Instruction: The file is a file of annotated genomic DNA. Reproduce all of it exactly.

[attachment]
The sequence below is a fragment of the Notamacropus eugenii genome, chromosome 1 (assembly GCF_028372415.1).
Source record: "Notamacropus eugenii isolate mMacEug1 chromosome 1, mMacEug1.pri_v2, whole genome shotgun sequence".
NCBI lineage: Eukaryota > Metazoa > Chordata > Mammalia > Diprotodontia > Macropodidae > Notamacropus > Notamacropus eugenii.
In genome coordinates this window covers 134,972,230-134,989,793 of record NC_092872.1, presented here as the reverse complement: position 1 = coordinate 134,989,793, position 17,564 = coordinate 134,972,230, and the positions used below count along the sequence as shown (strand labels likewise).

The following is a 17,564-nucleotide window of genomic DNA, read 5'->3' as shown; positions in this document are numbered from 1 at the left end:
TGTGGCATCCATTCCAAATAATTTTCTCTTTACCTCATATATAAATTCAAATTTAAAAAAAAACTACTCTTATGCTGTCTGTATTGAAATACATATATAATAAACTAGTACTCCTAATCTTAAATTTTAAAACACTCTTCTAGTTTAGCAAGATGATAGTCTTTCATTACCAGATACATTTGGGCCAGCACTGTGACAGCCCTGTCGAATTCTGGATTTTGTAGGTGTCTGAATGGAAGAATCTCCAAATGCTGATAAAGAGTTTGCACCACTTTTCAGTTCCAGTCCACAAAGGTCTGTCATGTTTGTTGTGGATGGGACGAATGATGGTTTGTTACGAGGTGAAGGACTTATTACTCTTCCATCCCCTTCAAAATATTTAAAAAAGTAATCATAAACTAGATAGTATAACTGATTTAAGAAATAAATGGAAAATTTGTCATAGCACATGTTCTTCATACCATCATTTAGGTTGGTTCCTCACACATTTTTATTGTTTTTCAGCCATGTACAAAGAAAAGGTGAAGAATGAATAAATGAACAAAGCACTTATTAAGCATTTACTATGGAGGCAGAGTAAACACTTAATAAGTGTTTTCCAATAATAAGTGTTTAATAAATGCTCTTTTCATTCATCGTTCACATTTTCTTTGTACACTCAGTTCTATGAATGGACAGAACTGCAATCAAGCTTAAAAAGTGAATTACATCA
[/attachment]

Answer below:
The sequence below is a fragment of the Notamacropus eugenii genome, chromosome 1 (assembly GCF_028372415.1).
Source record: "Notamacropus eugenii isolate mMacEug1 chromosome 1, mMacEug1.pri_v2, whole genome shotgun sequence".
NCBI lineage: Eukaryota > Metazoa > Chordata > Mammalia > Diprotodontia > Macropodidae > Notamacropus > Notamacropus eugenii.
In genome coordinates this window covers 134,972,230-134,989,793 of record NC_092872.1, presented here as the reverse complement: position 1 = coordinate 134,989,793, position 17,564 = coordinate 134,972,230, and the positions used below count along the sequence as shown (strand labels likewise).

The following is a 17,564-nucleotide window of genomic DNA, read 5'->3' as shown; positions in this document are numbered from 1 at the left end:
TGTGGCATCCATTCCAAATAATTTTCTCTTTACCTCATATATAAATTCAAATTTAAAAAAAAACTACTCTTATGCTGTCTGTATTGAAATACATATATAATAAACTAGTACTCCTAATCTTAAATTTTAAAACACTCTTCTAGTTTAGCAAGATGATAGTCTTTCATTACCAGATACATTTGGGCCAGCACTGTGACAGCCCTGTCGAATTCTGGATTTTGTAGGTGTCTGAATGGAAGAATCTCCAAATGCTGATAAAGAGTTTGCACCACTTTTCAGTTCCAGTCCACAAAGGTCTGTCATGTTTGTTGTGGATGGGACGAATGATGGTTTGTTACGAGGTGAAGGACTTATTACTCTTCCATCCCCTTCAAAATATTTAAAAAAGTAATCATAAACTAGATAGTATAACTGATTTAAGAAATAAATGGAAAATTTGTCATAGCACATGTTCTTCATACCATCATTTAGGTTGGTTCCTCACACATTTTTATTGTTTTTCAGCCATGTACAAAGAAAAGGTGAAGAATGAATAAATGAACAAAGCACTTATTAAGCATTTACTATGGAGGCAGAGTAAACACTTAATAAGTGTTTTCCAATAATAAGTGTTTAATAAATGCTCTTTTCATTCATCGTTCACATTTTCTTTGTACACTCAGTTCTATGAATGGACAGAACTGCAATCAAGCTTAAAAAGTGAATTACATCA